Smart doesn’t seem interested in changing course, either. While it’s abandoning internal combustion units to pursue a strict EV-only mentality in the United States, it will be business as usual for the the rest of the planet. But, with much of the industry offering spanking new compact crossovers and with fuel prices still so low, wouldn’t it be in Smart’s best interest to look beyond the limited microcar segment?
It would appear that the Smart money is literally on electric cars. Daimler says it plans to stop selling combustion-engined Smart models in North America entirely. If you live in the United States or Canada and want a goofy gas-powered mini car, you’d better buy one now.
Mercedes-Benz USA CEO Dietmar Exler has issued a letter to dealers explaining that the sale of Smart cars with gasoline engines will stop when the 2017 model year ends this fall.
Smart, the plucky and perplexing subsidiary of Mercedes-Benz, has the unique distinction of offering an EV variant of its sole U.S. model that’s generally accepted as being an improvement over the gas-powered model.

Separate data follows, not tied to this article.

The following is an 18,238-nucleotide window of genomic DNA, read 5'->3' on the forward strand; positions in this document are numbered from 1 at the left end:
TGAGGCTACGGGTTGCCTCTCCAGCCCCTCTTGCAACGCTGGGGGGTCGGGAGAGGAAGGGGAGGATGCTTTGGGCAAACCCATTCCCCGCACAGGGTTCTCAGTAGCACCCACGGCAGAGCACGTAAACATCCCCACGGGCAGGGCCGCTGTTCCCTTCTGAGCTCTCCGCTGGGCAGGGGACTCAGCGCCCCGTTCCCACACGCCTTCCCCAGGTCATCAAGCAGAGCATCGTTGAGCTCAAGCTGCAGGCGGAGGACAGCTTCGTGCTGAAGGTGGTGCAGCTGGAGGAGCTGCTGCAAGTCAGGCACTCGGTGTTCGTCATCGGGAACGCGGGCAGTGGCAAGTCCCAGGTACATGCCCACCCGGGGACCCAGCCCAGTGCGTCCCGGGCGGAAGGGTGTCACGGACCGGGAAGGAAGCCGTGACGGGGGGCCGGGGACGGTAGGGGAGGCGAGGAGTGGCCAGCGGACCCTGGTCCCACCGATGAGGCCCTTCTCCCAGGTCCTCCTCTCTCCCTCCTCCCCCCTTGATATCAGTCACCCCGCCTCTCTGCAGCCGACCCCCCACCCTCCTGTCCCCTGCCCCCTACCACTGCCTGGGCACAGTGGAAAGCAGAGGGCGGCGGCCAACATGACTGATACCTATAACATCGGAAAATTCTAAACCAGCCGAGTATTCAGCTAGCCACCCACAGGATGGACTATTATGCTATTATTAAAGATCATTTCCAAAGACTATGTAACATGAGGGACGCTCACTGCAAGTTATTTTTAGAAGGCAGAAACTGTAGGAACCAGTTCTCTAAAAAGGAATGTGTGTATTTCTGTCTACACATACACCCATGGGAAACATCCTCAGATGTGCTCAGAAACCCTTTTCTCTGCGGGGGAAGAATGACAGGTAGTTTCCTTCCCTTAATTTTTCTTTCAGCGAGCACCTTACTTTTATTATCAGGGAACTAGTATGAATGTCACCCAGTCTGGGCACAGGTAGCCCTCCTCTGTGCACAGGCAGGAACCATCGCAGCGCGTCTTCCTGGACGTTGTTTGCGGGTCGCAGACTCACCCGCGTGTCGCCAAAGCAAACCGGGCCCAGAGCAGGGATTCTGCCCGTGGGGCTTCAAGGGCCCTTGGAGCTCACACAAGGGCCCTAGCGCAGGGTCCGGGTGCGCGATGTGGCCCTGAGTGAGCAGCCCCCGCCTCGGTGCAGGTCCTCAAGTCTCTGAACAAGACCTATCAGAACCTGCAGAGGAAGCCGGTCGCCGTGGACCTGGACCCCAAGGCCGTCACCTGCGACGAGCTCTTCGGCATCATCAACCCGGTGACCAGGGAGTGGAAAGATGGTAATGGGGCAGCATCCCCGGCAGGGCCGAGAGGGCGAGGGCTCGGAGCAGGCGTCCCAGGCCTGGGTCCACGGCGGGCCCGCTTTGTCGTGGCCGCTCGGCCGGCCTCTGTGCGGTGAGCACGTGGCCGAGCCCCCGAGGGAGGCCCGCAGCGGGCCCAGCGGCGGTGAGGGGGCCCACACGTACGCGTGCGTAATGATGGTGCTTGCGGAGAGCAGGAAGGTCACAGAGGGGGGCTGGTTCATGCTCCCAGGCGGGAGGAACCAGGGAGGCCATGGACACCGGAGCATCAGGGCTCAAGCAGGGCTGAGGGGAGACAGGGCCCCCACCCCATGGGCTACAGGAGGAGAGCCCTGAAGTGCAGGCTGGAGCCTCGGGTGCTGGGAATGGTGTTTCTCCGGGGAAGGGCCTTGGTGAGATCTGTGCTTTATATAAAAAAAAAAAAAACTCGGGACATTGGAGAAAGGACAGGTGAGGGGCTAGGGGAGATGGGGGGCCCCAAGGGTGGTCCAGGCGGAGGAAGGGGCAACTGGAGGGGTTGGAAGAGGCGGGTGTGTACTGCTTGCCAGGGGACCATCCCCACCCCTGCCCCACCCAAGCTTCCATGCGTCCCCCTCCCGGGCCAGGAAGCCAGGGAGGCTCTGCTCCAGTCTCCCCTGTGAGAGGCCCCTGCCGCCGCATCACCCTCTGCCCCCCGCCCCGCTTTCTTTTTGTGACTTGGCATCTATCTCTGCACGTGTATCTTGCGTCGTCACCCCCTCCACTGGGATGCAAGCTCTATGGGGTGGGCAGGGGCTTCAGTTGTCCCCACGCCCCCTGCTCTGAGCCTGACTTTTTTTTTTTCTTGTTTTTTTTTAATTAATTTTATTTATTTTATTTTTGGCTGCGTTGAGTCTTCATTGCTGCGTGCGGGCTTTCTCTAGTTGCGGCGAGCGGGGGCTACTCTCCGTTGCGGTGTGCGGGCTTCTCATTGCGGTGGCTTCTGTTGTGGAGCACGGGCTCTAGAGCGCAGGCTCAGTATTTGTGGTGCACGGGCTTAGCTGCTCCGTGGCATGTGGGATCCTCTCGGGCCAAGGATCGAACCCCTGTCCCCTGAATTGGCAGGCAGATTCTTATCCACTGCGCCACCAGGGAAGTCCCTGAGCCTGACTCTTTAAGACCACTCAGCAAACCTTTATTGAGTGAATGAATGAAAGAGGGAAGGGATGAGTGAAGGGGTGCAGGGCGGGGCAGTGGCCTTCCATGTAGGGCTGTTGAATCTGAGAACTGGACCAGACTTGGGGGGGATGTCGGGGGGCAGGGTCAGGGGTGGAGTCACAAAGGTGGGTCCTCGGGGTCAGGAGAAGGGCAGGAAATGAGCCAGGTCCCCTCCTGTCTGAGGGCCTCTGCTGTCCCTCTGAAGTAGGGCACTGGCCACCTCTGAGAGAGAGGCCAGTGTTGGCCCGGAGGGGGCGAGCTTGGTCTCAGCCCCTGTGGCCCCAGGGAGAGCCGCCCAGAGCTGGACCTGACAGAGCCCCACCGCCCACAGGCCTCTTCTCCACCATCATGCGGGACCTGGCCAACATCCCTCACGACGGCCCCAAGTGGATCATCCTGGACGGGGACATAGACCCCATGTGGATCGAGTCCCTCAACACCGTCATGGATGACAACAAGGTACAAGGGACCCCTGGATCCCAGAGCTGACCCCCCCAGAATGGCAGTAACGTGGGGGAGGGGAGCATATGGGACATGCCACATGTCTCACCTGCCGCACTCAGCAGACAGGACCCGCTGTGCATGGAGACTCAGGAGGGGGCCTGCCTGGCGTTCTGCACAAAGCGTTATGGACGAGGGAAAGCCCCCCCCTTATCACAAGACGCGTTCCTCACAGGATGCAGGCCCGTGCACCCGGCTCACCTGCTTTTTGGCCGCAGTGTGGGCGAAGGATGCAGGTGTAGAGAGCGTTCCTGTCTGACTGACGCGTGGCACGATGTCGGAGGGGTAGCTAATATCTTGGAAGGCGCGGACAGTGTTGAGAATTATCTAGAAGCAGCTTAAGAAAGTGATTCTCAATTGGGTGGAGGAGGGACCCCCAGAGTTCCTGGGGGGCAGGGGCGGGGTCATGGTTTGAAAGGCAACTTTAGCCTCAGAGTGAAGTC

Certainly, a vastly reduced range doesn’t boost the tiny package’s appeal, but the two-seat city car really isn’t meant for those long-legged highway trips. That’s what the Ford F-150 and Fiat 500 are for. No, the Smart Fortwo Electric Drive has two aces up its sleeve — instant thrust, and a transmission that mercifully stays in the same gear.
For 2017, Smart has sized up its Electric Drive, accepted its limitations (no, we can’t add a backseat ... ), and made it a bit better in any way it can.
Elk. Majestic creatures, and delicious, too. You can cut that meat with a fork. But colliding with 900 pounds of it in the smallest car on North American roads is no one’s idea of a picnic.
That’s exactly what happened last week, when a tiny, first-generation Smart Fortwo went head-to-head with a bull elk on a dark British Columbia highway.